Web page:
In an example situation when the exercise equipment 100 is to be shipped from one location to another or placed in storage, packing of the exercise equipment 100 in the position illustrated in FIG. 1A can be tedious due to the large size (e.g., length and/or height) and the shape of the exercise equipment 100. In one embodiment, the hinge apparatus 110 enables the exercise equipment 100 to be arranged in one or more other positions having a lesser height and/or length. For example, the exercise equipment 100 may be folded via the hinge 110 into a configuration with lesser height. The exercise equipment 100 can then be packaged or otherwise stored in the one or more other positions via the folding mechanism provided by the hinge 110.

FIG. 1B illustrates an example of an exercise equipment 100 having a hinge assembly 110, the exercise equipment positioned in a second position, according to one embodiment.

The hinge 110 allows the first portion 111 of the exercise equipment 100 to move or rotate (e.g., towards the second portion 108/away from the seat 102) thereby reducing the overall height of the equipment 100 as is shown in FIG. 1B. The exercise equipment 100 may have an increased dimension when in the second position relative to when in the first position. In one embodiment, the first portion 111 of the exercise equipment 100 together with the handlebars 104 and the display device 106 is moved (e.g., rotated and/or folded) in the direction indicated by the arrow 120. Similarly, lesser or more components may be moved/rotated in conjunction with the first portion 111.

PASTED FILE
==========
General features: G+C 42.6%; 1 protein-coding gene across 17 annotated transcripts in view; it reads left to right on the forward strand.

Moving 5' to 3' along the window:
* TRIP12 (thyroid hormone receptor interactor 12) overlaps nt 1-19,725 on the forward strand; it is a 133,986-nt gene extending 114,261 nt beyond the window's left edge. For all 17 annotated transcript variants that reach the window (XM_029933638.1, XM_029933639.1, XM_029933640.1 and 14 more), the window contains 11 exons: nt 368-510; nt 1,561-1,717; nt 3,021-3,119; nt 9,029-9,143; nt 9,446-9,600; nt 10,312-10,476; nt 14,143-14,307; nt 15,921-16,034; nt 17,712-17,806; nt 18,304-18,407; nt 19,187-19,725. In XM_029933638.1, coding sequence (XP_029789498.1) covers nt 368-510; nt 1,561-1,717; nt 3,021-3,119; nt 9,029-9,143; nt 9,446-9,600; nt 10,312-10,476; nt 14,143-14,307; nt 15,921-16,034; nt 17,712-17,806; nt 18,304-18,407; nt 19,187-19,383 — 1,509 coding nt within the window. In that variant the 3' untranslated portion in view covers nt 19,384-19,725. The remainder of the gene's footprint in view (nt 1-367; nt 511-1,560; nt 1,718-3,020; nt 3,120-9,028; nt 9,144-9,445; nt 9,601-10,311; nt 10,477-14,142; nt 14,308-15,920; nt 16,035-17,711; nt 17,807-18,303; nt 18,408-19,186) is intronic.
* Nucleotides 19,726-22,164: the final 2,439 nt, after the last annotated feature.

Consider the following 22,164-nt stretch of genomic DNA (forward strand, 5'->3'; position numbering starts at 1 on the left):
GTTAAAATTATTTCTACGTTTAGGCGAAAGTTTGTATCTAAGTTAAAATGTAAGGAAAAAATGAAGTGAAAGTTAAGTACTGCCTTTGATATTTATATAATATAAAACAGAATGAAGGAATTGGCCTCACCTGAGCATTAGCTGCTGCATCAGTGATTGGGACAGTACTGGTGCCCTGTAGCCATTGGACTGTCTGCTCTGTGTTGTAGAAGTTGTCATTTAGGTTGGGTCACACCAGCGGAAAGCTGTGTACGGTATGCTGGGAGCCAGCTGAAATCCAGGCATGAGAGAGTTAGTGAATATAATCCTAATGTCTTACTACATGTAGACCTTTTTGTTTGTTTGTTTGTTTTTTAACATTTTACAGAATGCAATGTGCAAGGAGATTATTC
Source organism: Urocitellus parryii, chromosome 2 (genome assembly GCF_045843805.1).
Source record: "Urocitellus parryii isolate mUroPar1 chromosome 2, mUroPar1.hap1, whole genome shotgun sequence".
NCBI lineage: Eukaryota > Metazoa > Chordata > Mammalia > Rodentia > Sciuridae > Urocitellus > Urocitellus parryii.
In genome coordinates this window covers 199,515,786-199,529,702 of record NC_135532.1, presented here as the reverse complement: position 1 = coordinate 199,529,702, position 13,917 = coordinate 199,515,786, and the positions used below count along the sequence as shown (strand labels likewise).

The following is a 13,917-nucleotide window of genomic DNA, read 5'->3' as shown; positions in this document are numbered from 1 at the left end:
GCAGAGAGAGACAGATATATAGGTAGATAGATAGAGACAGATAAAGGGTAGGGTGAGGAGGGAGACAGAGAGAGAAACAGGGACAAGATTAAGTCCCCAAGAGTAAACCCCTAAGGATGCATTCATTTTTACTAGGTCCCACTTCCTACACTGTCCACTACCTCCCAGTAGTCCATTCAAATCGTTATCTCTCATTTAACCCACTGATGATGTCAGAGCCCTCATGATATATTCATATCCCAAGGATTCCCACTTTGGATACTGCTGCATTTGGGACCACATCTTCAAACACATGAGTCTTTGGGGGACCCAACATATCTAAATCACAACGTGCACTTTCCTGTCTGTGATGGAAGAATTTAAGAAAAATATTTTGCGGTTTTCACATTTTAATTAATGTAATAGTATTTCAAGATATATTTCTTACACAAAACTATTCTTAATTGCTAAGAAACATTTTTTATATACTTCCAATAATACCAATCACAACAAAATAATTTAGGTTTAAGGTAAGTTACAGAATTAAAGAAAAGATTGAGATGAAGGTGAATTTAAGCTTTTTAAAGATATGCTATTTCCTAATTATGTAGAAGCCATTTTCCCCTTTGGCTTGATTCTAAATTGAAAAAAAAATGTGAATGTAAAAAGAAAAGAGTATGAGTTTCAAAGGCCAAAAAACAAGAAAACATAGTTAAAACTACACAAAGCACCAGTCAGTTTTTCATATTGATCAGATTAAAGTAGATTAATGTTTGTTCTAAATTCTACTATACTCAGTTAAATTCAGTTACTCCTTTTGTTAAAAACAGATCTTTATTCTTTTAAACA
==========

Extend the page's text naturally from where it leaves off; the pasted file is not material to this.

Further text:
To restore the position of the exercise equipment 100 into the first position that is generally suited for operation, for example, the position illustrated in FIG. 1A, the hinge 110 may also be used to allow the first portion 111 to move upwards (e.g., rotate and/or fold) and away from the second portion 108. The hinge 110 may be covered with a plastic cover for aesthetic reasons.

One embodiment of an exercise apparatus includes, a hinge apparatus having a through-hole, the hinge apparatus comprising a rotate-able portion and a body portion. The exercise apparatus may further include, cardio-fitness equipment having, a first portion coupled to the rotate-able portion of the hinge apparatus, a second portion coupled to the body portion of the hinge apparatus, and an electrical wire that facilitates function of the cardio-fitness equipment. In one embodiment, the hinge apparatus is operatively configured such that the electrical wire remains intact when the rotate-able portion of the hinge rotates. The cardio-fitness equipment may be an exercise bicycle